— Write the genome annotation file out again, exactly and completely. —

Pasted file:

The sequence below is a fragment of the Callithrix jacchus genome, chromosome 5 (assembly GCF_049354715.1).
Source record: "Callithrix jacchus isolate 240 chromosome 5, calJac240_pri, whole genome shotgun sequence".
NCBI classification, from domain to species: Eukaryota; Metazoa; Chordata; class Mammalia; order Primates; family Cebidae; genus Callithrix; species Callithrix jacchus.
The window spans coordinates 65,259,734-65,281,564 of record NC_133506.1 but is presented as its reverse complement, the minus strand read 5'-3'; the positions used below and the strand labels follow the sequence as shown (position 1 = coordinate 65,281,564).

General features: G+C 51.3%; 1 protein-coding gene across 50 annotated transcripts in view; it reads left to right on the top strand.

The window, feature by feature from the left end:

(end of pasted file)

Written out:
The sequence below is a fragment of the Callithrix jacchus genome, chromosome 5 (assembly GCF_049354715.1).
Source record: "Callithrix jacchus isolate 240 chromosome 5, calJac240_pri, whole genome shotgun sequence".
NCBI classification, from domain to species: Eukaryota; Metazoa; Chordata; class Mammalia; order Primates; family Cebidae; genus Callithrix; species Callithrix jacchus.
The window spans coordinates 65,259,734-65,281,564 of record NC_133506.1 but is presented as its reverse complement, the minus strand read 5'-3'; the positions used below and the strand labels follow the sequence as shown (position 1 = coordinate 65,281,564).

General features: G+C 51.3%; 1 protein-coding gene across 50 annotated transcripts in view; it reads left to right on the top strand.

The window, feature by feature from the left end: